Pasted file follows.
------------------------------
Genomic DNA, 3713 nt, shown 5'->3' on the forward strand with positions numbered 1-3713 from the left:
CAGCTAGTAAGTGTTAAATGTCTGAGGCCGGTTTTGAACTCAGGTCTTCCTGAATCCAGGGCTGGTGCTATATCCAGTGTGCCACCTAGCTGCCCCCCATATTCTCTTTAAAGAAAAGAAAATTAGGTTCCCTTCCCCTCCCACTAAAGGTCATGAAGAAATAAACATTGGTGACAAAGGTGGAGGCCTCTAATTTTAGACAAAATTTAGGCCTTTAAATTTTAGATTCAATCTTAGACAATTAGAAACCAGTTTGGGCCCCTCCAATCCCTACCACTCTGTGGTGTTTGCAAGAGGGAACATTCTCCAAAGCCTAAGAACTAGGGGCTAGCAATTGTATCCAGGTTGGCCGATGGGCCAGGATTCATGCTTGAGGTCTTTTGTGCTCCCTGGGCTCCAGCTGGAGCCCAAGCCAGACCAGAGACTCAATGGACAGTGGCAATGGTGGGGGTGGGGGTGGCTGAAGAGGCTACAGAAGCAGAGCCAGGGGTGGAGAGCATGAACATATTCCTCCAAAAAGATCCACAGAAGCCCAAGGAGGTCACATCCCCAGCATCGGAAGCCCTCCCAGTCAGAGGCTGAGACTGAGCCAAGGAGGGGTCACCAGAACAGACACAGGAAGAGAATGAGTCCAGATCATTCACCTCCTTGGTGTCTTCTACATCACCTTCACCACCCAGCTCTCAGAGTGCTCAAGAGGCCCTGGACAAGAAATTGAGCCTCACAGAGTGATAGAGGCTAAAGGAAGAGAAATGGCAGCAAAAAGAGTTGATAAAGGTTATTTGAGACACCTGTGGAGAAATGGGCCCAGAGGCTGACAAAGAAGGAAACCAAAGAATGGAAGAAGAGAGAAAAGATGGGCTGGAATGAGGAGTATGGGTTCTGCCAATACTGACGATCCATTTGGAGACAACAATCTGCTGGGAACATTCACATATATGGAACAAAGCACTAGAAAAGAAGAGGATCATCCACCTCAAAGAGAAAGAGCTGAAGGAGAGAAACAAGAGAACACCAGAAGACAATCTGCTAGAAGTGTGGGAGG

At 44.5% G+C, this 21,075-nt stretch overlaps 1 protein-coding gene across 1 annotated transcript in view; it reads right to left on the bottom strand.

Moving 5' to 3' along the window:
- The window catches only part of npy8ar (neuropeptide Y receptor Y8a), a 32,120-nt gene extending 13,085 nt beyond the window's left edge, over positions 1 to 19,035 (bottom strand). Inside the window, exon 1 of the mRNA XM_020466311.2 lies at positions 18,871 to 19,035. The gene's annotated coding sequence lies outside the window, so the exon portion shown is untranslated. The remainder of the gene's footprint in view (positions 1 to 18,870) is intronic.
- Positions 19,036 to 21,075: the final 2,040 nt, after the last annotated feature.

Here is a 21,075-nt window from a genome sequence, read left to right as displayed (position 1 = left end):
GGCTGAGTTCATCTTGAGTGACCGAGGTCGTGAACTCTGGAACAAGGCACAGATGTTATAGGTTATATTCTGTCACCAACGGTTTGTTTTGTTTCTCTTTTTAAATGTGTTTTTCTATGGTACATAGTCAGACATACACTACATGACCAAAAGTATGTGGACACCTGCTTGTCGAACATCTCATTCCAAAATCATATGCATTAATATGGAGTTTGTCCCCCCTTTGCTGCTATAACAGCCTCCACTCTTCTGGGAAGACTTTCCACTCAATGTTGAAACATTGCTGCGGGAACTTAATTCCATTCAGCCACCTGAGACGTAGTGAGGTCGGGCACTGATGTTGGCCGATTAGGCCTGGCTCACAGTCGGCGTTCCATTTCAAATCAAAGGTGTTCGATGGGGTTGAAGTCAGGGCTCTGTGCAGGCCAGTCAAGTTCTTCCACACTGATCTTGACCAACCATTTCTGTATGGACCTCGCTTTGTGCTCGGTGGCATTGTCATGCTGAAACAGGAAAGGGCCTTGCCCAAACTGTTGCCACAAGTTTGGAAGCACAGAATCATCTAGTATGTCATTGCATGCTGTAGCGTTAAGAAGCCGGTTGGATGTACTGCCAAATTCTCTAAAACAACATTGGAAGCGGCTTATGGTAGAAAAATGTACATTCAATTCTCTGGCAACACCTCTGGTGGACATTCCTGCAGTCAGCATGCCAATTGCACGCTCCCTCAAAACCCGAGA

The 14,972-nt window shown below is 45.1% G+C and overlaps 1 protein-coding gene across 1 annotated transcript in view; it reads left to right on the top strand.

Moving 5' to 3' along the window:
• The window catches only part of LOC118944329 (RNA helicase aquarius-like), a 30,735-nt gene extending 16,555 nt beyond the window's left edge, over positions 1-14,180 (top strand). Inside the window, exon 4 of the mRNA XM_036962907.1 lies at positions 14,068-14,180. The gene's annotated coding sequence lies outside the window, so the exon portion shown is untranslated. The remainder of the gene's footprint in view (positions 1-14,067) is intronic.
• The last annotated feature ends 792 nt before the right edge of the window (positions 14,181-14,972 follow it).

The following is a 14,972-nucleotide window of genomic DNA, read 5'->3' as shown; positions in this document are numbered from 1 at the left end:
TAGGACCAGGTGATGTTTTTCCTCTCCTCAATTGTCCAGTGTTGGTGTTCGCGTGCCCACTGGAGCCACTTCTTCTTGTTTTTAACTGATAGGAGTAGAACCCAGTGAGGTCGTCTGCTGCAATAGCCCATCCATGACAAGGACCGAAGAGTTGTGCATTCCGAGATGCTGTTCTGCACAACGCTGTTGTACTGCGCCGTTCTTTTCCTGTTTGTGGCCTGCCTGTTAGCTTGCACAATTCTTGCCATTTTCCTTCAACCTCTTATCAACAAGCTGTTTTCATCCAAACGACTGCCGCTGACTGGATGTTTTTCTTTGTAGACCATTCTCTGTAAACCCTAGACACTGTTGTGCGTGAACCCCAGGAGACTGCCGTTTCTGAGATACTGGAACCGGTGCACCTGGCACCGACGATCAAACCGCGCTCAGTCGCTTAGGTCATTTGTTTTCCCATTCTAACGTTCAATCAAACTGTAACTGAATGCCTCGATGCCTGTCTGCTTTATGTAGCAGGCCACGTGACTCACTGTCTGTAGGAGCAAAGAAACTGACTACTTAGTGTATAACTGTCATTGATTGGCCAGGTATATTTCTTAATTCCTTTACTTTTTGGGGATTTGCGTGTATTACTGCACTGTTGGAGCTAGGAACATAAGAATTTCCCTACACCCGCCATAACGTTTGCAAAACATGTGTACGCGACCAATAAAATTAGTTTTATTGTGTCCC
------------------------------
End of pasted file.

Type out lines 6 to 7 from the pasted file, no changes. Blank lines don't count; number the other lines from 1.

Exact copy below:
- Positions 19,036 to 21,075: the final 2,040 nt, after the last annotated feature.

Here is a 21,075-nt window from a genome sequence, read left to right as displayed (position 1 = left end):